After seven-year-old Mara Wade is orphaned in the outlands of Alaska by a bear attack, she is taken in by a pack of wolves and raised in the ways of the wild. Twelve years later, long after a search for her family has been called off, Mara’s existence is discovered almost simultaneously by honorable Fish and Wildlife agent Ken Williams and unscrupulous hunter Jarnagan. Ken wants only to save and protect her (and maybe romance her a little, as well), while Jarnagan wants to capture her and sell her to a traveling freakshow. The expected family-friendly wildlife adventure hi-jinx ensue.
Overall, MARA OF THE WILDERNESS is an uneven adventure film without all that much adventure. A lot of time is spent casting Jarnagan in an extremely villainous light, but he never seems that credible of a threat to the principal cast. It was obviously designed with family in mind, but I find it difficult to believe that even the easiest-to-please youngsters would be entertained throughout the film’s entire running time. There’s an awful lot of talent on display here, and all of the trappings of an all-ages favorite, but it just never manages to find itself.
Despite being set in modern times, MARA OF THE WILDERNESS really is something of a western at heart—a genre that screenwriter Thomas W. Blackburn was no stranger to. Among his other credits: COLT .45 (1950), RATON PASS (1951), RIDING SHOTGUN (1954), DAVY CROCKETT: KING OF THE WILD FRONTIER (1955), DAVY CROCKETT AND THE RIVER PIRATES (1956), and 16 episodes of THE WONDERFUL WORLD OF DISNEY (1954-1961)—including a number of their Davy Crockett episodes. He even wrote the lyrics to “The Ballad of Davy Crockett”, so he and the frontiersman are now inexorably linked in memory.
Likewise, director Frank McDonald had worked on plenty of westerns, as well: Gene Autry vehicles RANCHO GRANDE, GAUCHO SERENADE, CALIFORNIA MOON, RIDE TENDERFOOT RIDE (all 1940), UNDER FIESTA STARS (1941), SIOUX CITY SUE (1946), TWILIGHT ON THE RIO GRANDE (1947), THE BIG SOMBRERO (1949), TEXANS NEVER CRY (1951), and 16 episodes of THE GENE AUTRY SHOW (1950-1954); Roy Rogers films LIGHTS OF OLD SANTA FE (1944), BELLS OF ROSARITA, AMONG THE NAVAJO TRAIL, SUNSET IN EL DORADO, MAN FROM OKLAHOMA (all four 1945), MY PAL TRIGGER, SONG OF ARIZONA, UNDER NEVADA SKIES, RAINBOW OVER TEXAS (all four 1946); and many others in the genre. This was his final film credit, closing out his career with five episodes of television spy comedy GET SMART from 1964-1965.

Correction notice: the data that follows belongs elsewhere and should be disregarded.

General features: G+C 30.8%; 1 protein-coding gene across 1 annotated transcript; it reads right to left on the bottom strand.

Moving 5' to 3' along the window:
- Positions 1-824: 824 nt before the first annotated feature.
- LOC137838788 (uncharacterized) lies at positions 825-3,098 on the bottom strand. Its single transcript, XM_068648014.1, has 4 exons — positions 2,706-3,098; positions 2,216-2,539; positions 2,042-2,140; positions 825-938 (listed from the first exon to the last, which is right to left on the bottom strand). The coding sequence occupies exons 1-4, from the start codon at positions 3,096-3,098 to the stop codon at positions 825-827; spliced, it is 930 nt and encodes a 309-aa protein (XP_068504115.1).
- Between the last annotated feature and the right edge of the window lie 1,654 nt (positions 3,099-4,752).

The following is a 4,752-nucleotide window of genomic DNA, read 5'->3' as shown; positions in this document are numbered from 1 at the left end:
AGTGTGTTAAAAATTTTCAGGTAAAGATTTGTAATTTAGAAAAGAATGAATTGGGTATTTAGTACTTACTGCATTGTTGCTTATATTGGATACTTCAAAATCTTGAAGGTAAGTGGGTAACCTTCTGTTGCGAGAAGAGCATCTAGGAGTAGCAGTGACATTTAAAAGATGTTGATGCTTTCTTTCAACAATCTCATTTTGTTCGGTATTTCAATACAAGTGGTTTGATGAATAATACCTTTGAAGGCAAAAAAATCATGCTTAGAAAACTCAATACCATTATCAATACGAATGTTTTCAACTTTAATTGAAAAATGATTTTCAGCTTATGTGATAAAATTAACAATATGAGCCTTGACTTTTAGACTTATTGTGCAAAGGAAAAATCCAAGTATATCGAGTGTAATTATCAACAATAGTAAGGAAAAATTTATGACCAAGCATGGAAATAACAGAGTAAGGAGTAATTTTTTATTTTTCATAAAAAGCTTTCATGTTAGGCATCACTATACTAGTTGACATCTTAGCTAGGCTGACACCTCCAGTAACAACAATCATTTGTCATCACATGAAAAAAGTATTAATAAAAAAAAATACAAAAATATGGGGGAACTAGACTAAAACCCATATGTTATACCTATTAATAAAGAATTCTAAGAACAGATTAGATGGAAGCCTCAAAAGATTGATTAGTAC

If this feels like something of a vintage Disney adventure movie to you, there’s a good reason for it. Aside from screenwriter Blackburn’s pedigree at the House of Mouse, it was produced by Brice Mack. Mack was employed at Disney Studios for a number of their classic films, contributing as a background artist to FANTASIA (1940), CINDERELLA (1950), ALICE IN WONDERLAND (1951), PETER PAN (1953), and LADY IN THE TRAMP (1955). He even worked on some short scripts for the company along the way before breaking off and setting out on his own. On an interesting, but unrelated, side note, Mack directed the 1978 horror film JENNIFER, which is about as far away from Donald Duck as one can get.
MARA OF THE WILDERNESS was filmed in Alaska (as proudly stated in the credits) and in the Deschutes National Forest in Oregon (which was conveniently not mentioned), and the location photography is absolutely beautiful. Even more beautiful, though, is the lovely Lori Saunders (PETTICOAT JUNCTION) in the title role. I’ve had a retrograde celebrity crush on Saunders since I saw her in the bonkers patchwork horror film BLOOD BATH (1966), and was glad to find another film of potential interest in which she featured prominently. She runs around in a slightly-skimpy fur-trim outfit the entire running time, baring enough skin to keep the fathers in the audience interested but not so much that they have to answer any uncomfortable questions from their sons.
Saunders-as-scenery was truly one of the biggest draws to this film for me—it’s difficult to judge her acting as she says little to nothing, but she does perform admirably the mimery that she’s given—but it’s also one of its weaknesses. She is consistently primped and polished, her legs and armpits conspicuously devoid of body hair, which is an unlikely representation of a woman raised by animals. I suppose a hairy and snarling feral woman would be a bit much for some audiences. If that’s what you’re looking for, you’d be better off watching Jack Ketchum films.
The deciding factor for me actually sitting down to watch this movie, though, was the presence of Adam West as Ken Williams, only a year before his career-defining role in TV’s BATMAN. What I wasn’t expecting is that West’s performance is really rather restrained, avoiding the stilted staccato that has since become his trademark in favor of a more traditional delivery. He does pretty well for himself as the saccharine park ranger, whose heart is so pure that he befriends a raccoon like the plot of some long-forgotten sitcom of the era. The character is almost sickening in his boy scout mentality at times, but then he goes and throws a few punches at Jarnagan—a scene-stealing Theodore Marcuse—and he becomes a little easier to like.
Though a few BAM! and SOCKO! title cards would have been appreciated.